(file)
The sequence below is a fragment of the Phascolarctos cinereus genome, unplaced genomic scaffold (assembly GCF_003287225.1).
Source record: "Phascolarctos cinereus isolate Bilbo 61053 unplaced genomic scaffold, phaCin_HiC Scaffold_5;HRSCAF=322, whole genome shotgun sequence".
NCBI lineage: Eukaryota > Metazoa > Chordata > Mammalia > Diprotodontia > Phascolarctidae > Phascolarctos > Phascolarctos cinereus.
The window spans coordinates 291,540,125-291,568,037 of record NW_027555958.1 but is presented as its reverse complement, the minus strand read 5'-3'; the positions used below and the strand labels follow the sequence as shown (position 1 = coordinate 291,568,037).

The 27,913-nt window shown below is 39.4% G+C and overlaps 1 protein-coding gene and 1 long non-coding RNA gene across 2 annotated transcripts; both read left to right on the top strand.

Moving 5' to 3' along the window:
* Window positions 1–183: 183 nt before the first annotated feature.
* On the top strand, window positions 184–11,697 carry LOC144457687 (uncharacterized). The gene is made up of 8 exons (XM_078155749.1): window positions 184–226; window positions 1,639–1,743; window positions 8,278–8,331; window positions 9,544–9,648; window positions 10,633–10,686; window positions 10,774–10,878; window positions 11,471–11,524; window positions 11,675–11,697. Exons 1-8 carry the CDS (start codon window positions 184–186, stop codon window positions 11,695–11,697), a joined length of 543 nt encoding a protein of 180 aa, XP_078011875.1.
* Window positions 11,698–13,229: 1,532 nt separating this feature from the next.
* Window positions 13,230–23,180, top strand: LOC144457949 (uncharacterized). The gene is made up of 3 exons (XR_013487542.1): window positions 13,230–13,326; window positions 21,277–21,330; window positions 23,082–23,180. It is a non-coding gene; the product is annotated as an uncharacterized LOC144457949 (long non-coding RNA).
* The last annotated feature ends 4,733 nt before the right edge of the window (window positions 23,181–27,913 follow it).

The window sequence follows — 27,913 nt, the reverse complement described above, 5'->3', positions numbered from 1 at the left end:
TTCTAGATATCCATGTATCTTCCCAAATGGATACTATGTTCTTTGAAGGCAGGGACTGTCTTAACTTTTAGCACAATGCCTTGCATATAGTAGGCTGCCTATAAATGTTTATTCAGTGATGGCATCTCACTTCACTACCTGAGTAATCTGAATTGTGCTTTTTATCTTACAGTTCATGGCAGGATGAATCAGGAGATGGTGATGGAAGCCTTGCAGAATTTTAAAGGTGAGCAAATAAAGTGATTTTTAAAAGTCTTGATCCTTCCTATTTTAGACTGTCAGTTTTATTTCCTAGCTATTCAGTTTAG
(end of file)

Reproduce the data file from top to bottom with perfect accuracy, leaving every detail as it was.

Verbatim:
The sequence below is a fragment of the Phascolarctos cinereus genome, unplaced genomic scaffold (assembly GCF_003287225.1).
Source record: "Phascolarctos cinereus isolate Bilbo 61053 unplaced genomic scaffold, phaCin_HiC Scaffold_5;HRSCAF=322, whole genome shotgun sequence".
NCBI lineage: Eukaryota > Metazoa > Chordata > Mammalia > Diprotodontia > Phascolarctidae > Phascolarctos > Phascolarctos cinereus.
The window spans coordinates 291,540,125-291,568,037 of record NW_027555958.1 but is presented as its reverse complement, the minus strand read 5'-3'; the positions used below and the strand labels follow the sequence as shown (position 1 = coordinate 291,568,037).

The 27,913-nt window shown below is 39.4% G+C and overlaps 1 protein-coding gene and 1 long non-coding RNA gene across 2 annotated transcripts; both read left to right on the top strand.

Moving 5' to 3' along the window:
* Window positions 1–183: 183 nt before the first annotated feature.
* On the top strand, window positions 184–11,697 carry LOC144457687 (uncharacterized). The gene is made up of 8 exons (XM_078155749.1): window positions 184–226; window positions 1,639–1,743; window positions 8,278–8,331; window positions 9,544–9,648; window positions 10,633–10,686; window positions 10,774–10,878; window positions 11,471–11,524; window positions 11,675–11,697. Exons 1-8 carry the CDS (start codon window positions 184–186, stop codon window positions 11,695–11,697), a joined length of 543 nt encoding a protein of 180 aa, XP_078011875.1.
* Window positions 11,698–13,229: 1,532 nt separating this feature from the next.
* Window positions 13,230–23,180, top strand: LOC144457949 (uncharacterized). The gene is made up of 3 exons (XR_013487542.1): window positions 13,230–13,326; window positions 21,277–21,330; window positions 23,082–23,180. It is a non-coding gene; the product is annotated as an uncharacterized LOC144457949 (long non-coding RNA).
* The last annotated feature ends 4,733 nt before the right edge of the window (window positions 23,181–27,913 follow it).

The window sequence follows — 27,913 nt, the reverse complement described above, 5'->3', positions numbered from 1 at the left end:
TTCTAGATATCCATGTATCTTCCCAAATGGATACTATGTTCTTTGAAGGCAGGGACTGTCTTAACTTTTAGCACAATGCCTTGCATATAGTAGGCTGCCTATAAATGTTTATTCAGTGATGGCATCTCACTTCACTACCTGAGTAATCTGAATTGTGCTTTTTATCTTACAGTTCATGGCAGGATGAATCAGGAGATGGTGATGGAAGCCTTGCAGAATTTTAAAGGTGAGCAAATAAAGTGATTTTTAAAAGTCTTGATCCTTCCTATTTTAGACTGTCAGTTTTATTTCCTAGCTATTCAGTTTAG